Getting your calorie intake is vital, as eating too many calories will cause you to put on fat, and eating too few will make you lose muscle. The macronutrients you eat also play a role in your body composition. Macronutrients are protein, carbohydrates and fat. Bodybuilding diet coach Tom Venuto advises using an on-line calorie calculator to work out your calorie needs, as this will take into account your body fat percentage, goals and activity levels. Protein is vital for muscle growth and repair, and plays a role in many of the chemical reactions that take place inside your body. Nutritionist and bodybuilder Shelby Starnes advises 1 gram per pound when gaining mass, but advises that you increase this to 1.5 grams per pound when losing fat on a low-calorie diet, to help prevent muscle loss. Carbs are needed for providing energy and increasing your recovery rate after training sessions; therefore it's a good idea to eat more carbs on your training days. On your easier training days and rest days, 0.5 to 1.5 grams per pound will suffice. Adjust the amount of fat you eat to the amount of carbs you consume. Protein and carbohydrate both contain 4 calories per gram. Add your grams of protein and carbs together and multiply them by four. Take this number away from your total recommended calorie intake, and the number you're left with is how many calories you should consume from fat. Fat has 9 calories per gram, so divide by nine to get the grams of fat you need to eat.
Some argue that manipulating macronutrient levels is a successful technique for both losing fat and gaining muscle. Flexible Dieting is a newer dietary technique that is proving popular - and has very few restrictions on what can be eaten (see a useful macro calculator for flexible dieters ). 130+ pages including the basics, tips, recipes, meal plans, exercise guides and much more. Gary Taubes' book Good Calories, Bad Calories delves into how our bodies are for more complex than first thought, and processing of fat is not simply about energy intake. His paper " The science of obesity " argues that the energy balance (calories in, calories out) is just a hypothesis. Other research argues that it's only reduced calories that works, regardless of which macronutrients are emphasized. The reality is - you must find what works for you - and to do this you have to start somewhere! The fat in a Big Mac and Fries can contain enough fat for an entire days intake! The bottom line is to make sure your nutrient ratios are promoting the desired weight loss and having a positive effect on your overall health. The science of obesity: what do we really know about what makes us fat? Comparison of weight-loss diets with different compositions of fat, protein, and carbohydrates. The Macro-Nutrient and Daily Calorie Needs calculators I use all the time.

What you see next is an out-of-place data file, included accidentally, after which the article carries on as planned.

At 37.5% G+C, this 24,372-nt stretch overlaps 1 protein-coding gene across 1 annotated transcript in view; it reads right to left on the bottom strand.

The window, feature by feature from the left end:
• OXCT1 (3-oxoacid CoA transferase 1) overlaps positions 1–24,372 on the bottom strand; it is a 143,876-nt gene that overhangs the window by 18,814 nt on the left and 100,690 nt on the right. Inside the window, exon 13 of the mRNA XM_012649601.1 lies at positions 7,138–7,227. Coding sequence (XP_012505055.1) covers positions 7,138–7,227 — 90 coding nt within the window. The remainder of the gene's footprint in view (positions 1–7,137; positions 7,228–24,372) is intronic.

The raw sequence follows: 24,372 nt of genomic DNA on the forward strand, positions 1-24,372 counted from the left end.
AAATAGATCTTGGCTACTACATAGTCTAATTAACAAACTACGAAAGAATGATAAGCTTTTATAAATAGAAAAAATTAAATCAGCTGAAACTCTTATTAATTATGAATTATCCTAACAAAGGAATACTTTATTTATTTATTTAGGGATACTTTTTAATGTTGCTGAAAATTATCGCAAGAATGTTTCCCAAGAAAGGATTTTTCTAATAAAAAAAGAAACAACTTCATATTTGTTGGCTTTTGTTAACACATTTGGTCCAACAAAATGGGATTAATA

How to Calculate Macros to Lose Fat and Maintain Muscle. If you want to lose fat most effectively, then you’ll want to learn how to calculate the calories necessary to hit your fat-loss goals. I’d recommend getting a full understanding of part 1 first with Lose Fat and Reduce Body Fat Percentage with Basic Math where you’ll learn the fundamentals of calculating what your target calorie-intake should be. Then move to part 2 of 3 in How to Lose Fat and Maintain Muscle Mass where you’ll learn the key principles in losing fat while simultaneously improving your body composition. The details of how to calculate your TDEE for fat loss is outlined in Lose Fat and Reduce Body Fat Percentage with Basic Math . In calculating your macros to lose fat, the first macronutrient we should focus on is protein. The reason why we should focus on protein first is outlined in How to Lose Fat and Maintain Muscle Mass . The easiest way to determine your protein requirement if you don’t have a way to measure your body fat percentage is to consume 1g of protein per pound of body weight. Your body will use a larger percentage of the calories to digest and absorb the protein relative to carbohydrates and fats. Step 3 – Calculate Your Fat Intake For Fat-Loss.